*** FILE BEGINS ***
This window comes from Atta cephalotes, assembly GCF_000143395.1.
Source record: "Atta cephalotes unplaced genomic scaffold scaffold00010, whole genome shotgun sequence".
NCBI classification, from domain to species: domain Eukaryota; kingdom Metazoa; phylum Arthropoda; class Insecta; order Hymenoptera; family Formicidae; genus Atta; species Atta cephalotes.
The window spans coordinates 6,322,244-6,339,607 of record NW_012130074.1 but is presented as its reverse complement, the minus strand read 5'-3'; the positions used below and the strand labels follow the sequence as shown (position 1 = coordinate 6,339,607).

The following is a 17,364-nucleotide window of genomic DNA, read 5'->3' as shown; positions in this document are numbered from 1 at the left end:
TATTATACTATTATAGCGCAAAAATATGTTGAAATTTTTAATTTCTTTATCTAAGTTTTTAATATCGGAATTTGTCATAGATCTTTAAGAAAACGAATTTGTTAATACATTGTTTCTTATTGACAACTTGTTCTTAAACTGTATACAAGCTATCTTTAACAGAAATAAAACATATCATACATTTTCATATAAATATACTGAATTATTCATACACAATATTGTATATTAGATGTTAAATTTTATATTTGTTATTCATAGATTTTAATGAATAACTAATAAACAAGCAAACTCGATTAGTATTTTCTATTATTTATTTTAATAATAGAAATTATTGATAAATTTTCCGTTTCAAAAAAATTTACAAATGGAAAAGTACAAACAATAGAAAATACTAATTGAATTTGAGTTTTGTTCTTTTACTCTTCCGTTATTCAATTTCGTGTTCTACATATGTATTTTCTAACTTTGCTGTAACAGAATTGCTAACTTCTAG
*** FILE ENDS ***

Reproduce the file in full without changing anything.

This window comes from Atta cephalotes, assembly GCF_000143395.1.
Source record: "Atta cephalotes unplaced genomic scaffold scaffold00010, whole genome shotgun sequence".
NCBI classification, from domain to species: domain Eukaryota; kingdom Metazoa; phylum Arthropoda; class Insecta; order Hymenoptera; family Formicidae; genus Atta; species Atta cephalotes.
The window spans coordinates 6,322,244-6,339,607 of record NW_012130074.1 but is presented as its reverse complement, the minus strand read 5'-3'; the positions used below and the strand labels follow the sequence as shown (position 1 = coordinate 6,339,607).

The following is a 17,364-nucleotide window of genomic DNA, read 5'->3' as shown; positions in this document are numbered from 1 at the left end:
TATTATACTATTATAGCGCAAAAATATGTTGAAATTTTTAATTTCTTTATCTAAGTTTTTAATATCGGAATTTGTCATAGATCTTTAAGAAAACGAATTTGTTAATACATTGTTTCTTATTGACAACTTGTTCTTAAACTGTATACAAGCTATCTTTAACAGAAATAAAACATATCATACATTTTCATATAAATATACTGAATTATTCATACACAATATTGTATATTAGATGTTAAATTTTATATTTGTTATTCATAGATTTTAATGAATAACTAATAAACAAGCAAACTCGATTAGTATTTTCTATTATTTATTTTAATAATAGAAATTATTGATAAATTTTCCGTTTCAAAAAAATTTACAAATGGAAAAGTACAAACAATAGAAAATACTAATTGAATTTGAGTTTTGTTCTTTTACTCTTCCGTTATTCAATTTCGTGTTCTACATATGTATTTTCTAACTTTGCTGTAACAGAATTGCTAACTTCTAG